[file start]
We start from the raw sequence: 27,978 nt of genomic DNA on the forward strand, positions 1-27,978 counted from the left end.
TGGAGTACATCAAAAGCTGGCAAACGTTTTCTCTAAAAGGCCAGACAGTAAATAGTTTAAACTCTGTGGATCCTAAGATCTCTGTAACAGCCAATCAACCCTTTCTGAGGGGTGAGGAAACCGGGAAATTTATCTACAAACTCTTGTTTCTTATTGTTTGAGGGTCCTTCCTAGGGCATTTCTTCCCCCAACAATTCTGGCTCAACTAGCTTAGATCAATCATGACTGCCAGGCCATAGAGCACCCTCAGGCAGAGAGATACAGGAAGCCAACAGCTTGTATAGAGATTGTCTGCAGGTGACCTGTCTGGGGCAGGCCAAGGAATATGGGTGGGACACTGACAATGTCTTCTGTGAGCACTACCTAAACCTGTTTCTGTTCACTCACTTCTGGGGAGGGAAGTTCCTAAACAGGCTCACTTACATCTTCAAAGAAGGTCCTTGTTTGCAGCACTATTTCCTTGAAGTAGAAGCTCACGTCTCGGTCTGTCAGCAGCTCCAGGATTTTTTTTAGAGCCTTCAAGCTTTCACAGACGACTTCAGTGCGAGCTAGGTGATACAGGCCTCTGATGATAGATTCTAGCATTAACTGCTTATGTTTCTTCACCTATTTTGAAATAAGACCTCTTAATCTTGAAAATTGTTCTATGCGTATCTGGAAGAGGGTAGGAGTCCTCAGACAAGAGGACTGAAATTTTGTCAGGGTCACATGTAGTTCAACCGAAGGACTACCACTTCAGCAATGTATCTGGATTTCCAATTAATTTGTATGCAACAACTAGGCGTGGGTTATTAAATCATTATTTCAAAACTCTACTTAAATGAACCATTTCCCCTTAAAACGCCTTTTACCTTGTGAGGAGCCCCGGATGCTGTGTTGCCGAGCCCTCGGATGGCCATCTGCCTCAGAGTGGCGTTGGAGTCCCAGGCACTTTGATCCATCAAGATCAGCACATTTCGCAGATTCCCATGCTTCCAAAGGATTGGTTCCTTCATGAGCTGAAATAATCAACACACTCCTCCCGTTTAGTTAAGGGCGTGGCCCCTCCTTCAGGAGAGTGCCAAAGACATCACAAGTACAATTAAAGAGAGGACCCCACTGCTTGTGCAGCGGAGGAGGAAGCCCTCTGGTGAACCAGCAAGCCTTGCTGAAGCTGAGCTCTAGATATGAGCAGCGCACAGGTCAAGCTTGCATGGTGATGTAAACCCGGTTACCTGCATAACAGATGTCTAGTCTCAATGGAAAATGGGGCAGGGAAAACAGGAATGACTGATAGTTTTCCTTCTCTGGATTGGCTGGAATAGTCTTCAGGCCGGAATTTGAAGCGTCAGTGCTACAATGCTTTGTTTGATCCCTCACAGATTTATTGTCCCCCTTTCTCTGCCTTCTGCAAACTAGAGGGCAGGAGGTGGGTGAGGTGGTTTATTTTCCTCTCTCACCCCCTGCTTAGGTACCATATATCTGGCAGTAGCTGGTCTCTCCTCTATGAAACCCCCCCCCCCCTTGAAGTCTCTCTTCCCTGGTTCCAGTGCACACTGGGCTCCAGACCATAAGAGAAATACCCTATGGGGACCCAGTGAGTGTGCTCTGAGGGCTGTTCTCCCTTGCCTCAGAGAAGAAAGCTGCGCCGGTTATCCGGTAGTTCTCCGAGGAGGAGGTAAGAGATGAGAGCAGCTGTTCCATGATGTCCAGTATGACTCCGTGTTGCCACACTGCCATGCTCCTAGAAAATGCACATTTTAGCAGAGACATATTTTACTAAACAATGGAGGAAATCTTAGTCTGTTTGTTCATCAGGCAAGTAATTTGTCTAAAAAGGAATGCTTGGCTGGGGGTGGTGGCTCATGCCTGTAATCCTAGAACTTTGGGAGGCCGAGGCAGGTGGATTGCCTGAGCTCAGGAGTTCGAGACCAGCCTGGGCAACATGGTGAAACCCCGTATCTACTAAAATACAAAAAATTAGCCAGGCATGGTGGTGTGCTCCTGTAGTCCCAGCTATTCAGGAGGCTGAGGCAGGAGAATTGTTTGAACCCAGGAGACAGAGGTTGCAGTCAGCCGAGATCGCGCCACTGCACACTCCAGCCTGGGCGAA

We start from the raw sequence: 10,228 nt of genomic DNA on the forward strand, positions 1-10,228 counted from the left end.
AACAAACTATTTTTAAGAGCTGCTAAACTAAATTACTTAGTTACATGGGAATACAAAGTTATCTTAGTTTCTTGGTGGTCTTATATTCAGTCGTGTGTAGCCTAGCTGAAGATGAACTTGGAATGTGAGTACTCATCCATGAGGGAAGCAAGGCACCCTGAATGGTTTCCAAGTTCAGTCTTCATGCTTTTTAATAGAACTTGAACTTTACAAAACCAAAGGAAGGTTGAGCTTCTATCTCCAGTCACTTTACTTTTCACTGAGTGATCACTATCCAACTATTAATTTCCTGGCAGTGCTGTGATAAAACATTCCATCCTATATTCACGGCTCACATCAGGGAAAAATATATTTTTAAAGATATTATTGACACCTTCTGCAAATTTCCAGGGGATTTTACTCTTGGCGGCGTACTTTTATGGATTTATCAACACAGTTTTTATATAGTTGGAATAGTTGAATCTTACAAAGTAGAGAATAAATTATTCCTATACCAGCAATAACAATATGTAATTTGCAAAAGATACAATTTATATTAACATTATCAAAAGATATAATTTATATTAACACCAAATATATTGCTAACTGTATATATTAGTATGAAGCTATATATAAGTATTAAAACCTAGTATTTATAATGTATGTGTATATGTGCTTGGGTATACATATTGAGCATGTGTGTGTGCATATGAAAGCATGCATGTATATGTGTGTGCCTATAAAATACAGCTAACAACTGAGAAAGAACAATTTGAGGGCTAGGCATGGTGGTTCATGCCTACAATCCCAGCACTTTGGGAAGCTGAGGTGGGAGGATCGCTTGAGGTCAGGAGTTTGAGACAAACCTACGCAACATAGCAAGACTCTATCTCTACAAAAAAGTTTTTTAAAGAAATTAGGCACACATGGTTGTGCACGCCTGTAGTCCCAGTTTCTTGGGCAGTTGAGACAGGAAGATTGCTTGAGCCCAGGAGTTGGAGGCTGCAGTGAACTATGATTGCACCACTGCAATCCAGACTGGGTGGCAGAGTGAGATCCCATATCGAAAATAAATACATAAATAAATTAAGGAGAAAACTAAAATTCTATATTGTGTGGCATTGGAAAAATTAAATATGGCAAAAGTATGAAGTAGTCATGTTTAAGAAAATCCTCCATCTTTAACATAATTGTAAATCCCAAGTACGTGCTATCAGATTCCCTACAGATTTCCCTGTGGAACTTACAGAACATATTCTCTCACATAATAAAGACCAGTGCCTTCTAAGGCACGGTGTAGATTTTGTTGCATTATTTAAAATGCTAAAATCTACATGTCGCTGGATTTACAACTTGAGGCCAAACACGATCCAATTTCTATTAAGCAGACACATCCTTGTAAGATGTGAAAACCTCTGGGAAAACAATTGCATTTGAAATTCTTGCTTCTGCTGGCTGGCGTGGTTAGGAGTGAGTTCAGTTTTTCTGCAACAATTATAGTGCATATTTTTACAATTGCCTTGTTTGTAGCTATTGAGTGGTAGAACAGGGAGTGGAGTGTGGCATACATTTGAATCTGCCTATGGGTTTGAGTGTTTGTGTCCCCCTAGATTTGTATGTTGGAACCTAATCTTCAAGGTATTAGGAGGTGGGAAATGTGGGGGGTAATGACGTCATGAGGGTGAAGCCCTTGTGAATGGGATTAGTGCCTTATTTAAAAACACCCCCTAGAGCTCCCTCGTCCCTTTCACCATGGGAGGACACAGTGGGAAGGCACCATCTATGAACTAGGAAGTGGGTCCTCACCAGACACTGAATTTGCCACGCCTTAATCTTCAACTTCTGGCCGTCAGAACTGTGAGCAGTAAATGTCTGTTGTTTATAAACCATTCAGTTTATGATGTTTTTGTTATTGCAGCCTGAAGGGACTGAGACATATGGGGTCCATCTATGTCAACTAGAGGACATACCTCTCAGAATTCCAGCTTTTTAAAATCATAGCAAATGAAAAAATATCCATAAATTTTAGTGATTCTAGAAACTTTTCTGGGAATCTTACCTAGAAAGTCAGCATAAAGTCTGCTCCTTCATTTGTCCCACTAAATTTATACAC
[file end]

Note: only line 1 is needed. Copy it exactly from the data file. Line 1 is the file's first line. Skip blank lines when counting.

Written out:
We start from the raw sequence: 27,978 nt of genomic DNA on the forward strand, positions 1-27,978 counted from the left end.